Conversely, virtual teams often have a honeymoon period, a brief time when people are willing to give them a shot. Under pressure to perform, groups quickly develop what’s termed swift trust – a kind of benefit of the doubt. This tends to decay quickly, but it can provide the glue that keeps teams together until more lasting trust has developed.
Developing deeper bonds in the digital workplace requires us to use our tools in less obvious ways. Often digital workplace strategy focuses on facilitating work tasks, but not on how to reproduce the experience of a being a member of a workforce in order to reduce feelings of isolation and increase engagement.
Lee Bryant of Dachis Group champions the importance of ambient awareness – the office chatter which gives people a greater understanding of their organisation’s work – as something which “oils the wheels” of digital workforces. While some argue social activity streams are an unwelcome distraction from ‘real work’, in replicating those overheard office conversations they keep people in the loop and can ultimately lead to improved productivity.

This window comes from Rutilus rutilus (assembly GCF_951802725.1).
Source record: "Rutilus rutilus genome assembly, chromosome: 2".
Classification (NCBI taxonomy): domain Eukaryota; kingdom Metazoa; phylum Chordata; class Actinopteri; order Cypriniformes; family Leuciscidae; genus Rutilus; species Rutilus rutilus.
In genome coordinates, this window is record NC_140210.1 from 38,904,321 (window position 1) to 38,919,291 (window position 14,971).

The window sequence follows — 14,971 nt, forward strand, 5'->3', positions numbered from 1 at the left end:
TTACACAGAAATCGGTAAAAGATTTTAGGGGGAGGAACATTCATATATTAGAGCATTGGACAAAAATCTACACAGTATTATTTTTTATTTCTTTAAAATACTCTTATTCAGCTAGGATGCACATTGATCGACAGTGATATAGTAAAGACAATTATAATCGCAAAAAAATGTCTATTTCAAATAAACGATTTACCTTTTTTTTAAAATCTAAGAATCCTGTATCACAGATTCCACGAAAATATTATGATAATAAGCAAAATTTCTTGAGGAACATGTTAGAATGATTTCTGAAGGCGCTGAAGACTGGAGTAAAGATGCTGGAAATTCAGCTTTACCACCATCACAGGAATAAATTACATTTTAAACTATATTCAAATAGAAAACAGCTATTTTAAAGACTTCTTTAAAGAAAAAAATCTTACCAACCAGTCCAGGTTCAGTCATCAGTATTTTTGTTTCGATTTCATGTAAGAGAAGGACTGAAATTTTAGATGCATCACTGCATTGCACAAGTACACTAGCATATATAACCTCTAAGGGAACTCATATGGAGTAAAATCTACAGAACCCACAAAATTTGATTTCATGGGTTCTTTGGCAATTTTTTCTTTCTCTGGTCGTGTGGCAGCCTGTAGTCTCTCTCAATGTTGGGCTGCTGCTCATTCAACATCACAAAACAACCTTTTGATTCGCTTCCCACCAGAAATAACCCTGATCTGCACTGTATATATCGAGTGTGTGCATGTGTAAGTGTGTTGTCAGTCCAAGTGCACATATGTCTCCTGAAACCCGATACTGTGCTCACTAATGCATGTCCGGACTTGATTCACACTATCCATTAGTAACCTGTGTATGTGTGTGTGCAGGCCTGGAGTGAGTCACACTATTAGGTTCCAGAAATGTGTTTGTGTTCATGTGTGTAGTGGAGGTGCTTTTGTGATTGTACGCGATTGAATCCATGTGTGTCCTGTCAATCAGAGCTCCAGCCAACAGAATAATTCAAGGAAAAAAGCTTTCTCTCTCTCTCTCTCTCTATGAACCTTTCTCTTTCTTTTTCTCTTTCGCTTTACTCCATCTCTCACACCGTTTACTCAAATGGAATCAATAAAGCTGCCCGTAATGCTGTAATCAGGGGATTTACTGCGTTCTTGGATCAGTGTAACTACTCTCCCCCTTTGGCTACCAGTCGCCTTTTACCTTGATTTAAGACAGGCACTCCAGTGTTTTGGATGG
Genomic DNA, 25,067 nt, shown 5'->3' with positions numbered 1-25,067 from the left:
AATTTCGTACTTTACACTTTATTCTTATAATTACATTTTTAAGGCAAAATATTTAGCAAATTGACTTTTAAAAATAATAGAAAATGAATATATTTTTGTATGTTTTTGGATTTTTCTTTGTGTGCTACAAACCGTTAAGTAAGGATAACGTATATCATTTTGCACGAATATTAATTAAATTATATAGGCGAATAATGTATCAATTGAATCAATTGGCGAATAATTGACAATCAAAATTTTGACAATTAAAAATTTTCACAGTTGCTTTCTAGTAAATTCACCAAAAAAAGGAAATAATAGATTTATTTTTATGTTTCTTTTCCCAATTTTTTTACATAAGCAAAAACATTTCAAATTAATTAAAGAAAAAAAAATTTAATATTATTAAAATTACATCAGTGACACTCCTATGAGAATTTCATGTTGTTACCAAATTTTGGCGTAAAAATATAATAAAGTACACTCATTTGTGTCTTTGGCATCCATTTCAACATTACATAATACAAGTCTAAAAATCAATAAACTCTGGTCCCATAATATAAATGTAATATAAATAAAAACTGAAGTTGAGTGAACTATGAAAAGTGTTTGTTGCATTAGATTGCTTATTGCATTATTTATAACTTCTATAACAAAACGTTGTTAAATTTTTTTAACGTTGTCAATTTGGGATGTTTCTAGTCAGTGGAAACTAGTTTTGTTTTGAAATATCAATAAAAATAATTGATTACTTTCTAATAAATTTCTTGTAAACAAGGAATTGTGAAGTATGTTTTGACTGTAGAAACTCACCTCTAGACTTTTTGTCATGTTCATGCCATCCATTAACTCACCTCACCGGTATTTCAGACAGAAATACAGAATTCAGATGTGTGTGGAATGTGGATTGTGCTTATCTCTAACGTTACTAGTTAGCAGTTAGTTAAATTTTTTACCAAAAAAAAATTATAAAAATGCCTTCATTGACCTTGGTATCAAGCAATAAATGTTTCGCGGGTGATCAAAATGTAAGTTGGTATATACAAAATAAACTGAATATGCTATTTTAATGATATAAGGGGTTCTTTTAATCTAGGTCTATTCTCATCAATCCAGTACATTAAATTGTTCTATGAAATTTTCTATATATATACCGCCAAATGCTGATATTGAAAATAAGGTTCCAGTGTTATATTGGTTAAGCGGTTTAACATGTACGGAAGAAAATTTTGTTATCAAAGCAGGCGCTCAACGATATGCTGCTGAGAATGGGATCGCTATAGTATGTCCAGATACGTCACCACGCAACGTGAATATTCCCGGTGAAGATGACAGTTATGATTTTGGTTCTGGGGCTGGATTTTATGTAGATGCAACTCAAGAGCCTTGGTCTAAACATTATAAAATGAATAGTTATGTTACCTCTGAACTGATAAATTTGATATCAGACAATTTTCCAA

Successful digital workplace launches have found tools have had wider adoption – and achieved greater success – when they can be used for social as well as more obviously work-related activity, for instance by including interest-based social communities. Allowing people to talk about both their personal and professional lives builds empathy and interpersonal trust between people who may not have met face-to-face.
Provide tools, not rules
This connective tissue is stronger when it’s able to develop organically, with employers providing the tools but not prescribing precisely how and when they can be used. There are parallels here between physical and online spaces; when a business creates a meeting room, it defines the rules for the room (how you book it, when it’s available), and sets up the space, but never defines precisely how the room must be used. Social spaces are like meeting rooms.
In German there’s even a word for this: Nutzungoffenheit, which – loosely translated – means the potential of technologies only manifests itself when people have made sense of them and incorporated them into their own routines.